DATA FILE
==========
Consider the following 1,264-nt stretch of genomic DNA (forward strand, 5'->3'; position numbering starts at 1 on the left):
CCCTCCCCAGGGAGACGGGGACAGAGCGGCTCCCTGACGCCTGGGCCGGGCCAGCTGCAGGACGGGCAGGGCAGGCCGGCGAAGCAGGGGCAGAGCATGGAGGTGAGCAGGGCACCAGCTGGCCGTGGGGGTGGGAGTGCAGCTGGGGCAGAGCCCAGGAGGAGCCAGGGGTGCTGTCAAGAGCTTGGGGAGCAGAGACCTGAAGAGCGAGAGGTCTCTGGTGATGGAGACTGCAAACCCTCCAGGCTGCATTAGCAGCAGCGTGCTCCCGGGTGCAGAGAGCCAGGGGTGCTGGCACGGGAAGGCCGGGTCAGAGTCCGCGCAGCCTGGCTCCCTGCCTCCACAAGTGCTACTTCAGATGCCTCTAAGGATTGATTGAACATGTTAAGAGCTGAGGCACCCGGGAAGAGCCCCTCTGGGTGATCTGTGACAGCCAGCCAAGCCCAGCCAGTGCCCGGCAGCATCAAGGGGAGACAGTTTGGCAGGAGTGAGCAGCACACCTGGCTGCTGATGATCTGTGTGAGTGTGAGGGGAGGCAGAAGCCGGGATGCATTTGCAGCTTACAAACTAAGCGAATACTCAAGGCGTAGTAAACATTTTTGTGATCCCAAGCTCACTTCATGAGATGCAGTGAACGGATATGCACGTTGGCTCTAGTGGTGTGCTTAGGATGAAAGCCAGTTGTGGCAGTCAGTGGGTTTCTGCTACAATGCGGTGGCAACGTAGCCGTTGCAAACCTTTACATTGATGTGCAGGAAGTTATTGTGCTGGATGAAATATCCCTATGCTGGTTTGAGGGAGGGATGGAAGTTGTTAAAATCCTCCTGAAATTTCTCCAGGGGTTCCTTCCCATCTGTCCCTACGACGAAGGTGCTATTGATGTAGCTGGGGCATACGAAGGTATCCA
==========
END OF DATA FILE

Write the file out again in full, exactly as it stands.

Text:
Consider the following 1,264-nt stretch of genomic DNA (forward strand, 5'->3'; position numbering starts at 1 on the left):
CCCTCCCCAGGGAGACGGGGACAGAGCGGCTCCCTGACGCCTGGGCCGGGCCAGCTGCAGGACGGGCAGGGCAGGCCGGCGAAGCAGGGGCAGAGCATGGAGGTGAGCAGGGCACCAGCTGGCCGTGGGGGTGGGAGTGCAGCTGGGGCAGAGCCCAGGAGGAGCCAGGGGTGCTGTCAAGAGCTTGGGGAGCAGAGACCTGAAGAGCGAGAGGTCTCTGGTGATGGAGACTGCAAACCCTCCAGGCTGCATTAGCAGCAGCGTGCTCCCGGGTGCAGAGAGCCAGGGGTGCTGGCACGGGAAGGCCGGGTCAGAGTCCGCGCAGCCTGGCTCCCTGCCTCCACAAGTGCTACTTCAGATGCCTCTAAGGATTGATTGAACATGTTAAGAGCTGAGGCACCCGGGAAGAGCCCCTCTGGGTGATCTGTGACAGCCAGCCAAGCCCAGCCAGTGCCCGGCAGCATCAAGGGGAGACAGTTTGGCAGGAGTGAGCAGCACACCTGGCTGCTGATGATCTGTGTGAGTGTGAGGGGAGGCAGAAGCCGGGATGCATTTGCAGCTTACAAACTAAGCGAATACTCAAGGCGTAGTAAACATTTTTGTGATCCCAAGCTCACTTCATGAGATGCAGTGAACGGATATGCACGTTGGCTCTAGTGGTGTGCTTAGGATGAAAGCCAGTTGTGGCAGTCAGTGGGTTTCTGCTACAATGCGGTGGCAACGTAGCCGTTGCAAACCTTTACATTGATGTGCAGGAAGTTATTGTGCTGGATGAAATATCCCTATGCTGGTTTGAGGGAGGGATGGAAGTTGTTAAAATCCTCCTGAAATTTCTCCAGGGGTTCCTTCCCATCTGTCCCTACGACGAAGGTGCTATTGATGTAGCTGGGGCATACGAAGGTATCCA